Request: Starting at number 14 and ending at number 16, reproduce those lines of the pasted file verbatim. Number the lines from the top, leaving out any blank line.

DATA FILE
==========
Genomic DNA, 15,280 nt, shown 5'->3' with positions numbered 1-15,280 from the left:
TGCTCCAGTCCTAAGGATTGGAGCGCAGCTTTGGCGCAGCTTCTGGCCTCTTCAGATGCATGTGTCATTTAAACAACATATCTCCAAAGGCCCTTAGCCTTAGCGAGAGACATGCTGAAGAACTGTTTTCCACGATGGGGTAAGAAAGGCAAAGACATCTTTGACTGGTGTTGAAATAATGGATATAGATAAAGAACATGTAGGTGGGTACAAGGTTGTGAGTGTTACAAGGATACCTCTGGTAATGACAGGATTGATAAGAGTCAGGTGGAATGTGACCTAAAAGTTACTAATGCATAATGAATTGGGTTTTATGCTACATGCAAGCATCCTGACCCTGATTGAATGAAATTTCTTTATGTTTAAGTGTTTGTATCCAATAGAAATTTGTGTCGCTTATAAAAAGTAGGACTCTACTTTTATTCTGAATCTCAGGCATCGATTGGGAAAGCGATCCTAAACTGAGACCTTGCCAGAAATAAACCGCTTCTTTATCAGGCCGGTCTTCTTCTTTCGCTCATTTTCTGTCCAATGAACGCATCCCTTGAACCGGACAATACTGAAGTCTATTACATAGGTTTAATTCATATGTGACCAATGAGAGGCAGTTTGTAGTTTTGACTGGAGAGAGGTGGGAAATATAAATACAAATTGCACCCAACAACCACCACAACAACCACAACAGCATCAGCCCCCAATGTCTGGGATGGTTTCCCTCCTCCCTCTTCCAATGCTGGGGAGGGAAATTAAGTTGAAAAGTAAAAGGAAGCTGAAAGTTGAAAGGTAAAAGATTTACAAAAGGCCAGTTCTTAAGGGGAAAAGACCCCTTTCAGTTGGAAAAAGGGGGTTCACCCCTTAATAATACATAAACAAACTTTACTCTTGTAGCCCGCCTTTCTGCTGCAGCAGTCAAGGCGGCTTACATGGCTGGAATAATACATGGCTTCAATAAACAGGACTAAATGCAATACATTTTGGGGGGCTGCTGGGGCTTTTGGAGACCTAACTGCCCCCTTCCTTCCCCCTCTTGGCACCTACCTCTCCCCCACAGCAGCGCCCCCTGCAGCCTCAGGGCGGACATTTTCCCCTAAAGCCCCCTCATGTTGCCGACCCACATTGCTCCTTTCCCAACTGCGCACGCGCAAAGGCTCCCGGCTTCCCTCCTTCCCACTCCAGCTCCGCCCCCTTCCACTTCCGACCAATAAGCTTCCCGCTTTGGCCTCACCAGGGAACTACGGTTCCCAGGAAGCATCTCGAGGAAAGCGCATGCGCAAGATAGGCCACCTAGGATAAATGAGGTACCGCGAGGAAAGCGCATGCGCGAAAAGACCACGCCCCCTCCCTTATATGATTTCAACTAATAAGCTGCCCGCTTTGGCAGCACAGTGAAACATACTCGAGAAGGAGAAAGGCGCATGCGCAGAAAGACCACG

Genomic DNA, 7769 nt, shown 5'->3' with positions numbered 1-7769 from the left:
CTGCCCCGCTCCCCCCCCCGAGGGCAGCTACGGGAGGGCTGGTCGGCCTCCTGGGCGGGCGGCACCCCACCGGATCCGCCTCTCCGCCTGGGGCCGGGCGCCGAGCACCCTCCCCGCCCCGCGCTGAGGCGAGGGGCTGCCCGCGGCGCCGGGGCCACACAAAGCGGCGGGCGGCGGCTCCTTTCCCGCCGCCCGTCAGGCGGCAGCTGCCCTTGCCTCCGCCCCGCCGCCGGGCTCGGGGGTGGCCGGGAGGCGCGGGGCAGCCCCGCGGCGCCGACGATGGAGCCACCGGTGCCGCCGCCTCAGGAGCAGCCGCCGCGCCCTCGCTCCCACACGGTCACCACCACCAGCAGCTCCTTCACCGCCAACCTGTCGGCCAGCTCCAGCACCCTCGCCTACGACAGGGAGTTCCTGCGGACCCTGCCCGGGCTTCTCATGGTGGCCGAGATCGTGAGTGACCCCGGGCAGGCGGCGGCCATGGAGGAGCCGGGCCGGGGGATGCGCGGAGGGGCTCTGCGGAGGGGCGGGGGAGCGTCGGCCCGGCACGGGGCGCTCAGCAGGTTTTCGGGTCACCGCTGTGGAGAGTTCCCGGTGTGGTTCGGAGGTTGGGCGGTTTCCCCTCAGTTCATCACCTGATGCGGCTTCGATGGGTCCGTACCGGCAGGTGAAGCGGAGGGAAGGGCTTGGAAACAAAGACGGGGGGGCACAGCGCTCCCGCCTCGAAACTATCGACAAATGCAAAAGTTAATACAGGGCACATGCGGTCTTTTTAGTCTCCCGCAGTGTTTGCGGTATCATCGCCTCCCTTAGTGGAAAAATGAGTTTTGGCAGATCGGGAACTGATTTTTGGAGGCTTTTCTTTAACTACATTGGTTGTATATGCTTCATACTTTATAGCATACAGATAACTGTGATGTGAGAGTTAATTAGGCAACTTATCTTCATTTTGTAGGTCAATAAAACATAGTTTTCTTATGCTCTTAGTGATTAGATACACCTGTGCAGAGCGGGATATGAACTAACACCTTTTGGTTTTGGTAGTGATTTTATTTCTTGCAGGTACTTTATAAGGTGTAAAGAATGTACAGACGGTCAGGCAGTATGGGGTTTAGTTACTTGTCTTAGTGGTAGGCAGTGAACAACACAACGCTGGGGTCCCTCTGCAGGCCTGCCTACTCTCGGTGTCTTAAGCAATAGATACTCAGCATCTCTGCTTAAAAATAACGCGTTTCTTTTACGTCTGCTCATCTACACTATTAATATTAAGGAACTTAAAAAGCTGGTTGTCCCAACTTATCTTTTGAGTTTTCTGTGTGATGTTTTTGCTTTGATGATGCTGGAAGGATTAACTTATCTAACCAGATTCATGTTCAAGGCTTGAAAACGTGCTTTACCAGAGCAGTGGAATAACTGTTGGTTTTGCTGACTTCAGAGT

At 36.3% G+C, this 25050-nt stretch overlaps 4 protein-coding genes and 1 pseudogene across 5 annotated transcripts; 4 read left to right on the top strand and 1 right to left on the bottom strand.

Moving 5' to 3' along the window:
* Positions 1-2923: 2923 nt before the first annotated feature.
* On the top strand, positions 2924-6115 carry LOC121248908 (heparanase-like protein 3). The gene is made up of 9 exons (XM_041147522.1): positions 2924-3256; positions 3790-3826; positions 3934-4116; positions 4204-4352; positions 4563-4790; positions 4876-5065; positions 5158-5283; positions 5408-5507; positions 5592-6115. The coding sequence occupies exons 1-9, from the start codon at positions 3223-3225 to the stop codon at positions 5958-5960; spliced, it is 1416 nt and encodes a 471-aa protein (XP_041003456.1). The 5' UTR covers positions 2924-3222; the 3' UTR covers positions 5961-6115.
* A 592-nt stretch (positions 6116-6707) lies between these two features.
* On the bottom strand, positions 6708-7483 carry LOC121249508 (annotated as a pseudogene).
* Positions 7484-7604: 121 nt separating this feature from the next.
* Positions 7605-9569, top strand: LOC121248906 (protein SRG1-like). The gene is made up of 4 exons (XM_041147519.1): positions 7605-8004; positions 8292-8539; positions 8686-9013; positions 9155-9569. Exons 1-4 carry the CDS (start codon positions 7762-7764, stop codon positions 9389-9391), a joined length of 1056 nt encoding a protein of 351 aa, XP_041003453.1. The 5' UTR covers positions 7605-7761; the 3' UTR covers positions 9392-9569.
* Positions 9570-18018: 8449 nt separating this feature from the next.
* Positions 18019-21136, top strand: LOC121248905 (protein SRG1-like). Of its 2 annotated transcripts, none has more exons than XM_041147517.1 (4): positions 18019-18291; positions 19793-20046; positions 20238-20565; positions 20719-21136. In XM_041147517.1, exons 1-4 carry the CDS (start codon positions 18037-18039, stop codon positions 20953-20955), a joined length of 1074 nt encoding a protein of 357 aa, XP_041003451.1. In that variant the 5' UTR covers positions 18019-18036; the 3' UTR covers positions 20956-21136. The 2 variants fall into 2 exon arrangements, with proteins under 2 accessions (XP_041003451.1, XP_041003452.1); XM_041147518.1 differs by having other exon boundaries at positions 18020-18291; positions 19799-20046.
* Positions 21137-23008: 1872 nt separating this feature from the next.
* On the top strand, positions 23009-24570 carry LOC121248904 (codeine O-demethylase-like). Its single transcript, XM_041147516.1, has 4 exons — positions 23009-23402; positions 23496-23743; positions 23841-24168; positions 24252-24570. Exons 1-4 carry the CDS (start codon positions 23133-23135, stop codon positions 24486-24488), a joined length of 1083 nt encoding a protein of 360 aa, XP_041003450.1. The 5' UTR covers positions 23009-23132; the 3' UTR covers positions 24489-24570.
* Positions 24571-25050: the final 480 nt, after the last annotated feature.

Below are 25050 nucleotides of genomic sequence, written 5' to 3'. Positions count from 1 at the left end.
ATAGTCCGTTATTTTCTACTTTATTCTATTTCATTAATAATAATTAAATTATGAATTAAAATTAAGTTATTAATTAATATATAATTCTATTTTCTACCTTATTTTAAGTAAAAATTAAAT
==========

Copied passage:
* Positions 18019-21136, top strand: LOC121248905 (protein SRG1-like). Of its 2 annotated transcripts, none has more exons than XM_041147517.1 (4): positions 18019-18291; positions 19793-20046; positions 20238-20565; positions 20719-21136. In XM_041147517.1, exons 1-4 carry the CDS (start codon positions 18037-18039, stop codon positions 20953-20955), a joined length of 1074 nt encoding a protein of 357 aa, XP_041003451.1. In that variant the 5' UTR covers positions 18019-18036; the 3' UTR covers positions 20956-21136. The 2 variants fall into 2 exon arrangements, with proteins under 2 accessions (XP_041003451.1, XP_041003452.1); XM_041147518.1 differs by having other exon boundaries at positions 18020-18291; positions 19799-20046.
* Positions 21137-23008: 1872 nt separating this feature from the next.
* On the top strand, positions 23009-24570 carry LOC121248904 (codeine O-demethylase-like). Its single transcript, XM_041147516.1, has 4 exons — positions 23009-23402; positions 23496-23743; positions 23841-24168; positions 24252-24570. Exons 1-4 carry the CDS (start codon positions 23133-23135, stop codon positions 24486-24488), a joined length of 1083 nt encoding a protein of 360 aa, XP_041003450.1. The 5' UTR covers positions 23009-23132; the 3' UTR covers positions 24489-24570.